There are multiple options available when designing a gabled roof. First, you can choose to have the crest of the roof run front to back or from side to side. Next, multiple designs add a bit of cultural flair to your project. For example, a Dutch Gable Roof is one where there is a minimum of three sides where one side of the standard gabled roof is added on end, typically noticeably lower than the main crest, as you can see in this picture.
Mono-Pitched aka Shed or Skillion Roof
Simplicity is the definition of the shed roof. This is a single sloped roof. It is both functional and modern in appearance. The sloped roof is the easiest type of roof to build. That is except for the flat roof which is essentially the same as the shed roof. Except for the obvious difference being the angle or degree of slope.
Curved roof designs have been around for thousands of years. The concave curved roof design is typical of ancient Asian pagodas and temples. The convexly curved roof is a more modern take on curved roof style and design. On homes in North America, steel is typical of a curved roof, but shingles are also common for this type of design.
Another design that has stood the test of time, the pyramid-shaped roof. This roof typically has 4 sides and a single point at the tip of the roof. This design is a little more difficult to construct. If you’re going to build a large dog house with inner roof substructure, but for most builds, this is a well-suited design.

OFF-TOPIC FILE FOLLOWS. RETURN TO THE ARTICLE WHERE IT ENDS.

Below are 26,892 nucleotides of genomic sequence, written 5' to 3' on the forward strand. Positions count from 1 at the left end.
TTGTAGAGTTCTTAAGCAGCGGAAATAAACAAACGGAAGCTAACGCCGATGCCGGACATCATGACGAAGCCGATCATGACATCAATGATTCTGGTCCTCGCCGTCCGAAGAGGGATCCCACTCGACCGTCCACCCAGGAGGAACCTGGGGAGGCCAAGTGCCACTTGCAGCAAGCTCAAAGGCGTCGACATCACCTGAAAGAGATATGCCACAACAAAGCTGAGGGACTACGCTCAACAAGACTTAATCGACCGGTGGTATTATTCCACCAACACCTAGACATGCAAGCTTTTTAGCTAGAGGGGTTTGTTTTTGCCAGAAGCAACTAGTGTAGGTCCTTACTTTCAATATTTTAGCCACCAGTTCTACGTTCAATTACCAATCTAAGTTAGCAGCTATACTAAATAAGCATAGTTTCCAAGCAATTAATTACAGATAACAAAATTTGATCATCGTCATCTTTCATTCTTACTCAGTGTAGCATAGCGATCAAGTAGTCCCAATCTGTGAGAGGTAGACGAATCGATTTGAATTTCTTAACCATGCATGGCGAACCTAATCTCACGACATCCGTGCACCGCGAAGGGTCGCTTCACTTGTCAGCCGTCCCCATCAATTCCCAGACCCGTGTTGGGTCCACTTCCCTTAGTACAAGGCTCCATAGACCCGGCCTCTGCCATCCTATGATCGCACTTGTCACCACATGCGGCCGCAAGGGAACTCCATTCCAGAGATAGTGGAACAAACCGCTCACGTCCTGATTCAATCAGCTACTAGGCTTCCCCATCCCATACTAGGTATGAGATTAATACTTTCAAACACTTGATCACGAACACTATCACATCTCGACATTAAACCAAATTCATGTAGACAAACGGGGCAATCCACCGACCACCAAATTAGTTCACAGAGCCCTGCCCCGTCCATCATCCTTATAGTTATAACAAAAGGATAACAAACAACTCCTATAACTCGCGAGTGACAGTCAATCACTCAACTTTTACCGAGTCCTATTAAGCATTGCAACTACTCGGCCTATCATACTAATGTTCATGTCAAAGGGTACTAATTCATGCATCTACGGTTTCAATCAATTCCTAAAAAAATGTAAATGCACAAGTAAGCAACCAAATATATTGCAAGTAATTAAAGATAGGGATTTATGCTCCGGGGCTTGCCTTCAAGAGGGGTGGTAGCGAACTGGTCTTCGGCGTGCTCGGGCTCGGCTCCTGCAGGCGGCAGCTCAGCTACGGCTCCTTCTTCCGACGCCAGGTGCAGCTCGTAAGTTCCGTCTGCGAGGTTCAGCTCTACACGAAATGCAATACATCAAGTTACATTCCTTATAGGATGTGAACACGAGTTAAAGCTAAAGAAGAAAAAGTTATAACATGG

Roof Weight Loads
Do you live in an area that gets a decent snowfall in the winter? If so, you’ll want to know what kind of weight you need your dog house roof to hold in case of a snowstorm. Typically snow weighs about 20lbs per square foot if saturated, according to Mutual Benefit Group Insurance.
According to a Government of Canada’s publication, the computed snow load for the city of Toronto is 35 lbs per square foot. Just an hour north, the city of Barrie, Ontario, has a calculated snow load of 60 pounds per square foot.
Building Code Analysis
The best idea is to look up building codes in your area. If you are concerned, find out about your local area requirements for weight. Let’s use the American standard of 20 lbs per square foot, which equates to 9kg per 30.48 cm squared.
Now I live in Ontario; here I would go with a minimum of 50 lbs per square meter, minimum. But we get a lot of snow here. If you don’t get any snow, then using a 20 lbs per square foot rule is extraordinarily conservative, and you’ll likely have no reason for concern.
Roof Coverings aka Dog House Roof Materials
No matter what structure you decide to go with for your dog house roof, you’ll need to cover it in something. Deciding which dog house roof material to use will depend upon the type of climate you live in. If you make the dog house roof design that which can withstand all the basic 4 seasons you find in a temperate climate, then you’re probably good to go. Whatever your core structure is made of, you’ll have 3 stages to your roof.
1. The base structure, you can think of this as your skeleton.
2. The roof substructure, this would be something like plywood on top of structural joists and beams. You can think of this as the muscle.